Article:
We hold a number of useful staff records from the late nineteenth and twentieth centuries, including staff lists from 1883-1993, which make it possible to track an individual’s progress throughout their time at Kew, for example by indicating that they were promoted to a new position. We also have military records, which list the men and women who were called up for service in both World Wars, giving details of what they did and where they were stationed. For certain individuals we may still have their staff files, which often include a copy of their job application, and it’s even possible that we may hold a photograph of a previous employee.
John Smith’s Record Book
One of the earliest and most interesting items used for family history research at Kew is John Smith’s Record Book. This book was compiled by John Smith (1798-1888), Curator of Kew, and lists the names of Kew employees from the 1840s to the 1860s. What is most remarkable about this book is the wonderful selection of comments (not always complimentary!) which Smith provides about many of the individuals listed, which really gives a personal insight into both John Smith and the individuals concerned. To take an example, Smith stated of a certain William Robertson that he was “An excellent man”, going on to say “It is a pity we cannot keep such a man” (p. 208).
The story of George Smith unfolds in John Smith's Record Book
Included in John Smith’s record book is the lamentable tale of George Smith, a Kew gardener apparently wrongly dismissed for stealing plant cuttings, a crime which Princess Mary of Cambridge is said to have later admitted to once she heard that George Smith had lost his position. George Smith was fortunately offered his job back. Sadly, a number of men who signed a “threatening letter” demanding that George be reinstated lost their jobs permanently.
If you believe a relative of yours may have worked at or corresponded with Kew, then do get in touch! If you provide us with their full name and the rough dates they would have been employed at Kew, as well as any further information if you have it, we can let you know if we hold any relevant records. Who knows what you might discover about your ancestors?
- Steph -
4 comments on 'Discovering your family tree at Kew Gardens'
The Directors' Correspondence collection contains an insightful series of letters from William Robert Price (1886 – 1975), then a young botanist visiting Formosa (now Taiwan). In early 1912, Price set out to accompany Henry John Elwes (1846 - 1922) the renowned plant collector and lepidopterist (the study of moths and butterflies) and later co-author of the Trees of Great Britain and Ireland with Augustine Henry. Elwes had just been on a tour through Malaysia and Java and was attracted to Formosa by the close resemblance of the flora and fauna to that of Sikkim. Formosa also harbored one of the few forests in the world Elwes had never seen.
The Mount Morrison expedition, Formosa (Taiwan), October 1912. Price (front, centre) wears traditional Japanese footwear: cahan (cloth gaiters) and Waraji sandals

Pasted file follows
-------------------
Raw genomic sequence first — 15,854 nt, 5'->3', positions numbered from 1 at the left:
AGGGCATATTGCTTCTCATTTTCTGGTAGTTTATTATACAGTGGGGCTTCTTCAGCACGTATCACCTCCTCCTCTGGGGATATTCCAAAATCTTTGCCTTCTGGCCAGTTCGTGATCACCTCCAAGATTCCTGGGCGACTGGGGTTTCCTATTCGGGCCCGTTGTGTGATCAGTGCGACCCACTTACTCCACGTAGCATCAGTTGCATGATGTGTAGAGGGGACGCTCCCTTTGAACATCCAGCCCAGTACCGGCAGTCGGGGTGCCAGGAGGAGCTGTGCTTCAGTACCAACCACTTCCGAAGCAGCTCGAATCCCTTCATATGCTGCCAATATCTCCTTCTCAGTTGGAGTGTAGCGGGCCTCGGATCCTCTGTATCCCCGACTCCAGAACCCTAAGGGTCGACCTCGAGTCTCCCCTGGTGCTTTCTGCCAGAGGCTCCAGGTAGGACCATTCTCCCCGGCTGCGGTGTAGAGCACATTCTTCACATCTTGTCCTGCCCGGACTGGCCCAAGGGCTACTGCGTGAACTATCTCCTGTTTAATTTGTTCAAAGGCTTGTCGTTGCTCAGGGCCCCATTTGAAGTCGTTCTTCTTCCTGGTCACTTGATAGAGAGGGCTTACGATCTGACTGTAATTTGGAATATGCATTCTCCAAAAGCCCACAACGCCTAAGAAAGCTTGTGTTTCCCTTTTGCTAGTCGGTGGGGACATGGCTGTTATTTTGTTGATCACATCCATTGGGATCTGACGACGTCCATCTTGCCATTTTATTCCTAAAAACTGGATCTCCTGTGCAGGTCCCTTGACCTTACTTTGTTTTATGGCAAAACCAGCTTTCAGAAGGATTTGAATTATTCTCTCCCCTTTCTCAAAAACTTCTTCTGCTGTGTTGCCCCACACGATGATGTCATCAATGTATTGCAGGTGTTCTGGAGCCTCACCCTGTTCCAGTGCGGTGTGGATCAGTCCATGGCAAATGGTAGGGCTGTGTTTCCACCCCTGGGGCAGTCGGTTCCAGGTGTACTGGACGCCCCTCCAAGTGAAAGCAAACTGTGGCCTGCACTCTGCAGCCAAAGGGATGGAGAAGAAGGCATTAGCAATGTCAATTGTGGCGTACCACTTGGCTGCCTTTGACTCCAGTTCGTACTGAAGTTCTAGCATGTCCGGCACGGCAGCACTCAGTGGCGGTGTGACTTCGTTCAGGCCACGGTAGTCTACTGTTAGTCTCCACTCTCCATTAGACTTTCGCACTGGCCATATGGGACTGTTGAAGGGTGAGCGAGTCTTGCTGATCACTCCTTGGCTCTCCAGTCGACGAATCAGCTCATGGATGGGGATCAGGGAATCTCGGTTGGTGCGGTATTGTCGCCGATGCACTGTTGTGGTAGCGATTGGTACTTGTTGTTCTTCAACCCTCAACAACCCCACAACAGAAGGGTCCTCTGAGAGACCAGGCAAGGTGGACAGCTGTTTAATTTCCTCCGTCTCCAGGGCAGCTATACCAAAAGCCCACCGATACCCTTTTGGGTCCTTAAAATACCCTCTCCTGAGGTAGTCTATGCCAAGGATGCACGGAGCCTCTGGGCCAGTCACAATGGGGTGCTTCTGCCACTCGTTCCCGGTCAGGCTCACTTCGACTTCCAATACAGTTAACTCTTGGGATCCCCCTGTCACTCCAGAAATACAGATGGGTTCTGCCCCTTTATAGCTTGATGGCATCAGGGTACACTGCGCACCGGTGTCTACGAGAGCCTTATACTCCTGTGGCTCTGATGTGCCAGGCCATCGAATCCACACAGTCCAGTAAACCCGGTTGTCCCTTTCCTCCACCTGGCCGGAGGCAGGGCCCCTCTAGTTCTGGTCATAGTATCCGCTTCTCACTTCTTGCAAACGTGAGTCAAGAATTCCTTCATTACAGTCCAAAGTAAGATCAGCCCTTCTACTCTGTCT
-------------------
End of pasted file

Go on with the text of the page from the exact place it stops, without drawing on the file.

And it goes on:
At this time, parts of the island of Formosa were unworkable as the aboriginal tribes were at war with the Japanese. Tribes on the east coast of the island, where steep cliffs and the absence of harbors made it almost inaccessible in the rainy season, remained very hostile. A mass of forest clad mountains in the north and central parts of Formosa had also been the scene of deadly warfare with the Japanese military police. A guard line was cut through the forest extending over 350 miles, with fortified posts and block houses at short intervals to prevent attacks on Japanese camphor collectors.
Price and Elwes spent four months touring the forests and accessible regions of the island, especially the Arisan forests, collecting plants and investigating the local forestry. Price agreed to stay on in Formosa to collect plants after Elwes left for Japan in the summer of 1912. In a letter to Kew's then Director Sir David Prain he remarked, "I go off to the east coast, where savages, malaria and plague are rampant! So I am in for a fine time" [archive ref: DC 152/64a].
A view of Mount Tandai, north east of Mount Morrison, with a species of Pinus in the foreground, from Price's papers, 1912
Price also visited Mount Morrison, the highest peak on the island which was previously unexplored by European botanists. Today, Mount Morrison, originally named after the Missionary who discovered it, is known as Yushan or the Jade Mountain. In a letter to Prain, Price wrote, " The mountains too fascinate, & the more one travels in them, the more one wishes to penetrate, the more one penetrates the more hopeless it seems of ever seeing more than a few isolated glimpses of them" [archive ref: DC 152/73].
Detail of a map by Price of the island of Formosa (Taiwan) showing Mount Morrison, rising to 13,000 feet
Collections at Kew